Though it is important to have policies or projects in place that promote compliance with conservation efforts, there is a debate surrounding the importance of catering to the social bonds and norms, or the social capital of communities to engage local people with the goals of a conservation project.  Many professionals in this field have differing opinions.  For example, Jules Pretty, in her Science article “Social Capital and the Collective Management of Resources,” concludes that it is necessary to build relations of trust and connectedness between groups.  She argues that social capital is critical for sustainability because it captures the idea of social bonds and norms, the presence and promotion of which facilitates cooperation in collective activities, such as local conservation projects.  On the other hand, Agrawal and Gibson, both highly referenced conservation authors, present the argument that norms can be a significant problem for conservationists if a norm promotes exploitation of a resource, highlighting the significance of competing interests within communities.  Just as all fields undergo competing schools of thought, community-based conservation is no exception.  It is this back-and-forth between accepted methods which influences decision-makers in their development of conservation policy.

In Fikret Berkes’ 2007 article addressing the role of community-based conservation in today’s globalized world, he references a piece by Roe et al. to “point out that the…notion behind the idea of national parks, that people and wildlife are in conflict and that natural areas should be set aside purely for non-consumptive purposes, was a historic anomaly.  So is the assumption of ownership of wildlife resources by the state, an idea that has come to dominate conservation policy worldwide.”  Berkes illustrates this evolution of methods and schools of thought; just as former practices became outdated, participatory development in conservation projects has entered (and dominated) the development conversation, and it also leaves room for improvement.  The more inclusive community-based conservation approaches that were sensitive to local needs came about as a reaction to the post-industrial failures of centralized, exclusionary conservation efforts, the projects of which prioritized wildlife preservation and conservation over the needs of the people.  These projects often ignored the social, cultural and political contexts of the communities in which they were implemented, and they were often internationally controlled with the help of corrupt governments, largely excluding local peoples and dismantling their livelihoods.  As Pretty recognizes in her Science article, the establishment of parks and reserves often results in the removal of “the poorest and the indigenous from the very resources on which they most rely.”  From such grand failures, it has become evident that implementing conservation projects is not simple; it requires a perspective of complexity.  Just as Berkes describes the complexity of the natural environment as an “adaptive system with issues of scale, uncertainty and multiple stability domains,” the societal complexities should also be recognized, incorporated – anything but ignored.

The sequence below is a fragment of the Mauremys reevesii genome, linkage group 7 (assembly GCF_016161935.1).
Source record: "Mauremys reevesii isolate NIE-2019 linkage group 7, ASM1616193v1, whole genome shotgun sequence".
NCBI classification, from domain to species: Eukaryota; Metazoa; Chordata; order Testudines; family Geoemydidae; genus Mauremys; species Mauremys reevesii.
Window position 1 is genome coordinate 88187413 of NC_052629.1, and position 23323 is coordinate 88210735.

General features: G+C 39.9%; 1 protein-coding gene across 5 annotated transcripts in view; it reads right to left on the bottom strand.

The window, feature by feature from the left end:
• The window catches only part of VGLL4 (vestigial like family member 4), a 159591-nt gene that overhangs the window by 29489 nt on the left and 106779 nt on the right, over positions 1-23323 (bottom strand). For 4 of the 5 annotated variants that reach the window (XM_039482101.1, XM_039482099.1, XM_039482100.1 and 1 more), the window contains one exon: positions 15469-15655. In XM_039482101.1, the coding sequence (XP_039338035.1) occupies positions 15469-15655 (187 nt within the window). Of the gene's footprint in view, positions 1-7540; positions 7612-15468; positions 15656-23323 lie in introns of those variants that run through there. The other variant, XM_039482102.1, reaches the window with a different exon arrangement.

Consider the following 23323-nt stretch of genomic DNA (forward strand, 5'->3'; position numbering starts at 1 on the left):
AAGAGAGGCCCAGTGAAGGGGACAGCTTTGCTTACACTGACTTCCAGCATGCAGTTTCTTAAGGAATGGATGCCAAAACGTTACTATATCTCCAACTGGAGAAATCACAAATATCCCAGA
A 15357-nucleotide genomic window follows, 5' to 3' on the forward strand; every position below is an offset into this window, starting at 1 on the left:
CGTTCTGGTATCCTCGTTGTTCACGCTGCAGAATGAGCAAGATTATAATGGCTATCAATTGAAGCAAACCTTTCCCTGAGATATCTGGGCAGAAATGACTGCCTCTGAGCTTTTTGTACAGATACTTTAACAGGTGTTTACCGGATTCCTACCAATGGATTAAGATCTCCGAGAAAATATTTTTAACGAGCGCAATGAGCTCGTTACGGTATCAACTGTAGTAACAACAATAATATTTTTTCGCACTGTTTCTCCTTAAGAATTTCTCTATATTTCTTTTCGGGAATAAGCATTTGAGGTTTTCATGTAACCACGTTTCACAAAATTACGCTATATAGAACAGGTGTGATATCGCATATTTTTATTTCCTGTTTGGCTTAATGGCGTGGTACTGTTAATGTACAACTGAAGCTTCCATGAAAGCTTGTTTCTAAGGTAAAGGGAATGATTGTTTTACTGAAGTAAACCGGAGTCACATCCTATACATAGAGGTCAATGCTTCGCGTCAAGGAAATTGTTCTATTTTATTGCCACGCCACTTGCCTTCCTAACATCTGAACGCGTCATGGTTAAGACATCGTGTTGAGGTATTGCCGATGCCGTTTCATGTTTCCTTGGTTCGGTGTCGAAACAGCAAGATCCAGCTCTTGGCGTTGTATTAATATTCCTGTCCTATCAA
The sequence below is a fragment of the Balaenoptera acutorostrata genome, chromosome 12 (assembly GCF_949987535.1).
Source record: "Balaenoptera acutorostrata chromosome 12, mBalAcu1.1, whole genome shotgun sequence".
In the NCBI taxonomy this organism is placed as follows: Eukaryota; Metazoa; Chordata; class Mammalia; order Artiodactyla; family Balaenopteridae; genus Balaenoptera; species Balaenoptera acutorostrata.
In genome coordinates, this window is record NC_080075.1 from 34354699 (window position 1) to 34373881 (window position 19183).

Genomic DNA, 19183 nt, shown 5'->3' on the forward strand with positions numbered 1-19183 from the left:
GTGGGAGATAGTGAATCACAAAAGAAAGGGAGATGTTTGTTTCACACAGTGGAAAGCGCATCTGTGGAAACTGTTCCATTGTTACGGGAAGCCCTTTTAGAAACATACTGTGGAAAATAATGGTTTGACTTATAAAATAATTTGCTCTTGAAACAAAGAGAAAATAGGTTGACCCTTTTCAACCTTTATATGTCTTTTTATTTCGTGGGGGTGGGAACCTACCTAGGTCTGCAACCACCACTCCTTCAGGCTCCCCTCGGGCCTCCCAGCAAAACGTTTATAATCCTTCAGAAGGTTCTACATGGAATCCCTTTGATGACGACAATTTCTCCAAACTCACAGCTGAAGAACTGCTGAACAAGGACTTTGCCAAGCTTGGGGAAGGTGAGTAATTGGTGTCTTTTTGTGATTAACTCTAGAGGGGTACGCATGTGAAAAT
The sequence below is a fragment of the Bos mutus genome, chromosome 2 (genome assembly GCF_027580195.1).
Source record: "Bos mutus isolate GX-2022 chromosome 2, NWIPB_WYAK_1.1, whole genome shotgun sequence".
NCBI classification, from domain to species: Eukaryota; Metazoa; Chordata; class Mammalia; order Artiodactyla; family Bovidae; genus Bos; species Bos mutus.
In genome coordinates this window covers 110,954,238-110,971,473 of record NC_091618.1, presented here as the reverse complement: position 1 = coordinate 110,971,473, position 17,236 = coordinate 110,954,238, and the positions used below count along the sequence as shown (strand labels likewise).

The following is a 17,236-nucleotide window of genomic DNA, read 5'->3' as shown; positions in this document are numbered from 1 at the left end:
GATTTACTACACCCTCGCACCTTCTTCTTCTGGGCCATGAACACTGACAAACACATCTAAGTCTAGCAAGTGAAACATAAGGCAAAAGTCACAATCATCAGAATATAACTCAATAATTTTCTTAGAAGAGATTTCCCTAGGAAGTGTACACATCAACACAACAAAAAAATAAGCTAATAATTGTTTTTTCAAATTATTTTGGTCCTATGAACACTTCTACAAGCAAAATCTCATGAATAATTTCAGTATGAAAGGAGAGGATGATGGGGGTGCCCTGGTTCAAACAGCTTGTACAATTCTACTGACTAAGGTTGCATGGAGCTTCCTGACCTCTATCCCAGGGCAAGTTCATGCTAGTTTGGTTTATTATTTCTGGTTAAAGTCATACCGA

The history of community-based conservation lay intertwined with the history of the commons.  While policy adapts with changing schools of thought and differing conservation methods, there stands to be immense room for improvement in the implementation of well-intentioned projects.  Regardless, conservation-development projects are finally promoting inclusivity and empowerment of local peoples and local organizations.  Localized development projects focused on conservation and equity are becoming the dominant force in sustainable development, challenging the capitalistic ventures of those in power.